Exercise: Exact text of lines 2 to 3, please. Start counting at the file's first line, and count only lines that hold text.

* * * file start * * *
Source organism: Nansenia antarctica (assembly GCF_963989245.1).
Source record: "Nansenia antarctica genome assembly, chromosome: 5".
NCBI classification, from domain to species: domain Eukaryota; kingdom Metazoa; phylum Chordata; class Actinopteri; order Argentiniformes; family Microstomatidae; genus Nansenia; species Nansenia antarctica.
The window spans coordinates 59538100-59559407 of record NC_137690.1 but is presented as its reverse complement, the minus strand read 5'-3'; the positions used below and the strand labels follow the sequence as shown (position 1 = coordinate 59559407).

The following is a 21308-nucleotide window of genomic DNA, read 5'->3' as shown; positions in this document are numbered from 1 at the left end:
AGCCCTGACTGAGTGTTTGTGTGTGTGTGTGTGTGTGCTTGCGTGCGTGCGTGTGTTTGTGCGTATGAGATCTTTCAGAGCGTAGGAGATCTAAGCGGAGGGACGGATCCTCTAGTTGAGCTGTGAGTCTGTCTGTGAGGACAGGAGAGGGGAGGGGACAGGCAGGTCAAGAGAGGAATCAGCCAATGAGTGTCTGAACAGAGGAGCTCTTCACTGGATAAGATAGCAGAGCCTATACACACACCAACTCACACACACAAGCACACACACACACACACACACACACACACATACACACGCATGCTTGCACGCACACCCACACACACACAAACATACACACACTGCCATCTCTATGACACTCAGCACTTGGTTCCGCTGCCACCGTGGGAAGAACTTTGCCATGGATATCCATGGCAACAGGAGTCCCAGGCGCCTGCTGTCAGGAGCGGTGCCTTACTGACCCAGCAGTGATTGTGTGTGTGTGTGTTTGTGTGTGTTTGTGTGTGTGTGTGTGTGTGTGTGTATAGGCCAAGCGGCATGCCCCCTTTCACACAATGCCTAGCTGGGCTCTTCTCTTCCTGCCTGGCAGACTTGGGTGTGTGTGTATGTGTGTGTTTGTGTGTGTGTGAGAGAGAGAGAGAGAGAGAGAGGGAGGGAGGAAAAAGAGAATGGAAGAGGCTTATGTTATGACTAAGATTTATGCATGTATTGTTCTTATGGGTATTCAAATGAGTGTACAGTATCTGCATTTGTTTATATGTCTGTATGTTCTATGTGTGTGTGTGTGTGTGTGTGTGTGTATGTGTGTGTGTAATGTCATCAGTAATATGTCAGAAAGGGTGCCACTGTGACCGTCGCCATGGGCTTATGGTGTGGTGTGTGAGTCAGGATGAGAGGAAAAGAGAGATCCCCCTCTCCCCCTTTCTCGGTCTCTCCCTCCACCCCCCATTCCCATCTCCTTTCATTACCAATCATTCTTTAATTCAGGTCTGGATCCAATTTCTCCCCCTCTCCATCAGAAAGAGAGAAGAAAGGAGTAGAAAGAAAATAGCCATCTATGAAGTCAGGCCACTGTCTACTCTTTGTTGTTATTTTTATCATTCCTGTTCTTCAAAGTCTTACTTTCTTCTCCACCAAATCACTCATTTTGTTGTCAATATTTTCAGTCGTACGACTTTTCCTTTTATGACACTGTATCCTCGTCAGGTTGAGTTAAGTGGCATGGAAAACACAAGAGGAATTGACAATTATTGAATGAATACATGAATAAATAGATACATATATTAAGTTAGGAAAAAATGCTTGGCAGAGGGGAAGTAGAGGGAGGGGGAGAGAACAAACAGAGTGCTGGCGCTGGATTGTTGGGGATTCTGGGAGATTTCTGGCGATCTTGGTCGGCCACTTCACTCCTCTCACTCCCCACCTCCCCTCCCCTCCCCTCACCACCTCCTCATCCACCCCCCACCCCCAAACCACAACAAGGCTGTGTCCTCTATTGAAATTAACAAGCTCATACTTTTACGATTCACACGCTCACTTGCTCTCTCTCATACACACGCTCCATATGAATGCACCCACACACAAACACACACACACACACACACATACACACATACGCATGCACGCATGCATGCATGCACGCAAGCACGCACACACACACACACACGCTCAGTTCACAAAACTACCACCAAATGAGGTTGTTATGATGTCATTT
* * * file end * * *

Source record: "Nansenia antarctica genome assembly, chromosome: 5".
NCBI classification, from domain to species: domain Eukaryota; kingdom Metazoa; phylum Chordata; class Actinopteri; order Argentiniformes; family Microstomatidae; genus Nansenia; species Nansenia antarctica.